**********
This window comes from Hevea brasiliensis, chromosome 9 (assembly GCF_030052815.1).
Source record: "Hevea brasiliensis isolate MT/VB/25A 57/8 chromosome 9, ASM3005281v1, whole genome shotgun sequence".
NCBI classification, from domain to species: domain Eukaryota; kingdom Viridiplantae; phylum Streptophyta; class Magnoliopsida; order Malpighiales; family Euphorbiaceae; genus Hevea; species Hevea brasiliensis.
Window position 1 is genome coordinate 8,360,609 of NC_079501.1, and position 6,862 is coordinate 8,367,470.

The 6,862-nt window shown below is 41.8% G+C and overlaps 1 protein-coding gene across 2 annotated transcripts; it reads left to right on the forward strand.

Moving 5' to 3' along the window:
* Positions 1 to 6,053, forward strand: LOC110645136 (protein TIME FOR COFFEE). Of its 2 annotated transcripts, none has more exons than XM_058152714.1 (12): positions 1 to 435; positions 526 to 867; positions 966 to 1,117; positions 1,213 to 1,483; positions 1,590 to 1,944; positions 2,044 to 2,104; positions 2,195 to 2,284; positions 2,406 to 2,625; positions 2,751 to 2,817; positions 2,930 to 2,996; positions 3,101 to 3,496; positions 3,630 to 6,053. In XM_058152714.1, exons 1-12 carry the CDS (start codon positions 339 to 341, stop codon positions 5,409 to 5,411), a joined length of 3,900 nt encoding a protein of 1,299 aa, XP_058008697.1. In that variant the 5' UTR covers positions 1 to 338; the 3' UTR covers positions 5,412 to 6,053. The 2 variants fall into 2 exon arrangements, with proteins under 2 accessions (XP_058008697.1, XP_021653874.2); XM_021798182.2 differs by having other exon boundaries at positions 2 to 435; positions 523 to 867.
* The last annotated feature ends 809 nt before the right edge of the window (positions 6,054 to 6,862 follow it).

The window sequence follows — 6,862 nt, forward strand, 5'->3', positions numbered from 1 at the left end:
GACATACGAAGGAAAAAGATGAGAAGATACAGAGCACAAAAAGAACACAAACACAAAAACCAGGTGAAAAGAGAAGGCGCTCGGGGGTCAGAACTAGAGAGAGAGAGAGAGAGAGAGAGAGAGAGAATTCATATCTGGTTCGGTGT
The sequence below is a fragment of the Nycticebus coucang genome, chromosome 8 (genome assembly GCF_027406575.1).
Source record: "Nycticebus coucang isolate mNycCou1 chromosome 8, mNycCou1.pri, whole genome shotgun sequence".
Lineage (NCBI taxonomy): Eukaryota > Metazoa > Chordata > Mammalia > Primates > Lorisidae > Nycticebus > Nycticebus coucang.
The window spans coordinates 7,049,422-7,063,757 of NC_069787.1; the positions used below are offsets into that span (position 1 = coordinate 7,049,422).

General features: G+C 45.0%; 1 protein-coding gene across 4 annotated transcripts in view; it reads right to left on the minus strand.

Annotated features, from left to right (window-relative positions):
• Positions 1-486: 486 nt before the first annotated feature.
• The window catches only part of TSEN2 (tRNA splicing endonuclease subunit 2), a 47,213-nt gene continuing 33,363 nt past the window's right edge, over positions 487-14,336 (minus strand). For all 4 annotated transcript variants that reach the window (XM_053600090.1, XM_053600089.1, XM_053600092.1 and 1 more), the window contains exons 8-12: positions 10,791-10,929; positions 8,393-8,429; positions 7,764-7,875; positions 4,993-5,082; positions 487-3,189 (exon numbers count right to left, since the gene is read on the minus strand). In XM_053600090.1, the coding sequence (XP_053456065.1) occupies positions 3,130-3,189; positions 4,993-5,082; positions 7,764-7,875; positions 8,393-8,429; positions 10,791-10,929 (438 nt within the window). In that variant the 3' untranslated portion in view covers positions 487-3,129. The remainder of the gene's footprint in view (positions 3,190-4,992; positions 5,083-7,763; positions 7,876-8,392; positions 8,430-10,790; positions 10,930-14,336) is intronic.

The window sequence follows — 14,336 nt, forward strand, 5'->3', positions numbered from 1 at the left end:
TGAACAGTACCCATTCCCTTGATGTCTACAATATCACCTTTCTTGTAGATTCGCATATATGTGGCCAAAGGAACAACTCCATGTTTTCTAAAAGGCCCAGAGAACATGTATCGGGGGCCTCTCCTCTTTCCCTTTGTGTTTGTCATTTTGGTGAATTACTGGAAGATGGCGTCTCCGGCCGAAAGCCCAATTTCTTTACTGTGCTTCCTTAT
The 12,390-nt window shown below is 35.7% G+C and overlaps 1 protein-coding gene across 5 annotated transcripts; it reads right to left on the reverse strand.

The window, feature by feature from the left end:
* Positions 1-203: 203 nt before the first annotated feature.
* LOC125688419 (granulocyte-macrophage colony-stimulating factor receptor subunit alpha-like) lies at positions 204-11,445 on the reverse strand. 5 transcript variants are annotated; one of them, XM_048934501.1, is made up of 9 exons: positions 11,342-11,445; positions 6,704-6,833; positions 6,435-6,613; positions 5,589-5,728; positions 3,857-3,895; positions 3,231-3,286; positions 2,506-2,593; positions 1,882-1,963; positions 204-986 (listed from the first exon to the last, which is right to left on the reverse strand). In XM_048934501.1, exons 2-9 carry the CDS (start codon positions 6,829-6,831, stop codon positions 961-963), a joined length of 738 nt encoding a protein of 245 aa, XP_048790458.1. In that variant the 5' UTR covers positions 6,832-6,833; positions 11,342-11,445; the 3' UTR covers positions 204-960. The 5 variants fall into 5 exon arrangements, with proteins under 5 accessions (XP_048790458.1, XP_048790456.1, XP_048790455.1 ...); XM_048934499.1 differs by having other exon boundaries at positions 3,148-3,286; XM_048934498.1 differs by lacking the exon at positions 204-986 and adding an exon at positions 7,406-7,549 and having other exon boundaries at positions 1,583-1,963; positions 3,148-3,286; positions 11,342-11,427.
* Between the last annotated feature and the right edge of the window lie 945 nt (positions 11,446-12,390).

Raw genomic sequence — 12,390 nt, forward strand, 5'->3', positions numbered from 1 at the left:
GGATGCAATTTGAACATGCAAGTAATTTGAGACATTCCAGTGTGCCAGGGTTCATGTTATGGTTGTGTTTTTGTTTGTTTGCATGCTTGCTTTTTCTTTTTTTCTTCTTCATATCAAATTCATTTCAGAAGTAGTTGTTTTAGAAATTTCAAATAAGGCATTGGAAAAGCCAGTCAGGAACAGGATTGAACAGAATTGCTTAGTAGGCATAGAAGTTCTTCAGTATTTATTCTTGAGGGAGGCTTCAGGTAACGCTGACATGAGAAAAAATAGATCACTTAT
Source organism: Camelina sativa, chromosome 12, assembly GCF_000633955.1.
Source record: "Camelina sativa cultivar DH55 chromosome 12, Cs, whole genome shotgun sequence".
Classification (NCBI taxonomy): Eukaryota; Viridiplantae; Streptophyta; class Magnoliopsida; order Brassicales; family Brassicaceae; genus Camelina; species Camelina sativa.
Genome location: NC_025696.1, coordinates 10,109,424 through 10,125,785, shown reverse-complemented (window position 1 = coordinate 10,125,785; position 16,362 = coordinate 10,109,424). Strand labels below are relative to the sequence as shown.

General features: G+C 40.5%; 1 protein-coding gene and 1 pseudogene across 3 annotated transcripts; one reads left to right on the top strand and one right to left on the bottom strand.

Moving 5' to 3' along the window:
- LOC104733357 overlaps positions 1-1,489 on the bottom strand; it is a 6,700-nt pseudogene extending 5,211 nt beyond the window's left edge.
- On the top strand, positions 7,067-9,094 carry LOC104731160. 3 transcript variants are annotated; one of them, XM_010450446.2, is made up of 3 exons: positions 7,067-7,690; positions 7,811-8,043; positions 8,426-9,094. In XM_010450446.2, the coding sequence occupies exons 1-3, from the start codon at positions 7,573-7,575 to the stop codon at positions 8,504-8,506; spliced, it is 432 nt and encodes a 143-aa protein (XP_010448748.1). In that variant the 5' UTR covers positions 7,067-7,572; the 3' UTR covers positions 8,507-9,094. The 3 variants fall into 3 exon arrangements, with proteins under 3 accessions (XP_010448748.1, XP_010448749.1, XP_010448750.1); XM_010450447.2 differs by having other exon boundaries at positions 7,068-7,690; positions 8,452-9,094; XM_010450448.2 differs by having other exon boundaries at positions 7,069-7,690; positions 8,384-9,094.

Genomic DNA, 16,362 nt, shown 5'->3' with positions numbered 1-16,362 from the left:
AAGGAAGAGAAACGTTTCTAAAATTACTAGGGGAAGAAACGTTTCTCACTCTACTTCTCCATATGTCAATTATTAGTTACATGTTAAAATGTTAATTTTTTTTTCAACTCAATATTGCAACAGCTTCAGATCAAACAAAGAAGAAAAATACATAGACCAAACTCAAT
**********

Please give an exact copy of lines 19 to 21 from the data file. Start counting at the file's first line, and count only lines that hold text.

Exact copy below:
The window sequence follows — 14,336 nt, forward strand, 5'->3', positions numbered from 1 at the left end:
TGAACAGTACCCATTCCCTTGATGTCTACAATATCACCTTTCTTGTAGATTCGCATATATGTGGCCAAAGGAACAACTCCATGTTTTCTAAAAGGCCCAGAGAACATGTATCGGGGGCCTCTCCTCTTTCCCTTTGTGTTTGTCATTTTGGTGAATTACTGGAAGATGGCGTCTCCGGCCGAAAGCCCAATTTCTTTACTGTGCTTCCTTAT
The 12,390-nt window shown below is 35.7% G+C and overlaps 1 protein-coding gene across 5 annotated transcripts; it reads right to left on the reverse strand.